Thursday, November 15, 2012

Dear Frau: Compare U.S. and Swiss Health Insurance

Welcome to another edition of Dear Frau. It’s kind of like Dear Abby, except with an international twist. Remember, if you have a question about moving to Switzerland or living in Switzerland, don’t hesitate to contact the Frau.

Dear Frau,

Did you visit Switzerland often before moving there? And how does health insurance in Switzerland compare to the U.S.?

Interested in Switzerland

Dear Interested in Switzerland,

Whew. Short questions. Long answers…

Visiting Switzerland

The Frau had been to Switzerland three times before she moved there. She did the whirlwind, “Everything you need to know about Switzerland is in Lucerne” Globus bus tour of Europe in 2001. She never imagined living in Switzerland at that point. All she did during that trip was swim with the swans in Lake Lucerne and run around the Alpine meadows singing, “The hills are alive…” (Never mind that The Sound of Music takes place in Austria. To the Frau at that point, Switzerland and Austria were one in the same).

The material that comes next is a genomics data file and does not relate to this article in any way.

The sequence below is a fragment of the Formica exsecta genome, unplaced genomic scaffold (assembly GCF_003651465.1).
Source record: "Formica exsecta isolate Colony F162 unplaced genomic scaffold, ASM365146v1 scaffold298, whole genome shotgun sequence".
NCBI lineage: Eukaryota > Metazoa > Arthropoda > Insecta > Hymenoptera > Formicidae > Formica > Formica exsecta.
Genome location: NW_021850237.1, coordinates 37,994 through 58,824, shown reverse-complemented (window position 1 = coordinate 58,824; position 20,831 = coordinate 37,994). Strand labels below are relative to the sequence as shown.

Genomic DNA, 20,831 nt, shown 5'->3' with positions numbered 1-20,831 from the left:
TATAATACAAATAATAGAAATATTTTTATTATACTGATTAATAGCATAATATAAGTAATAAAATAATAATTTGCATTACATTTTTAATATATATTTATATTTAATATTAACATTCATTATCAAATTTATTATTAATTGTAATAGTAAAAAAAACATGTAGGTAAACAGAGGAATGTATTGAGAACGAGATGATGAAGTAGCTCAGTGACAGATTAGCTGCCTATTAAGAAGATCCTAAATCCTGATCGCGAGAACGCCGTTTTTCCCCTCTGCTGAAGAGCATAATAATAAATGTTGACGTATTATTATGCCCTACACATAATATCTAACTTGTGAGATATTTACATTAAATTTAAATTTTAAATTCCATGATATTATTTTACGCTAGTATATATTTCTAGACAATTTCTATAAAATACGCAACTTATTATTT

The Frau did another tour of Switzerland in 2005 when Mr. Frau came to Switzerland for a business trip. This visit was slightly more serious, since at that point the Frau and Mr. Frau knew a couple that had moved to Switzerland with the company Mr. Frau worked for. Mr. and Mrs. Frau met this couple for dinner. It got them thinking.

Finally, in May 2006, the Frau sealed her Swiss fate with a trip to Switzerland to (gulp) find an apartment. The Frau was really going to move there. And she was really going to become a (gulp, gulp, gulp) trailing spouse for the next three years.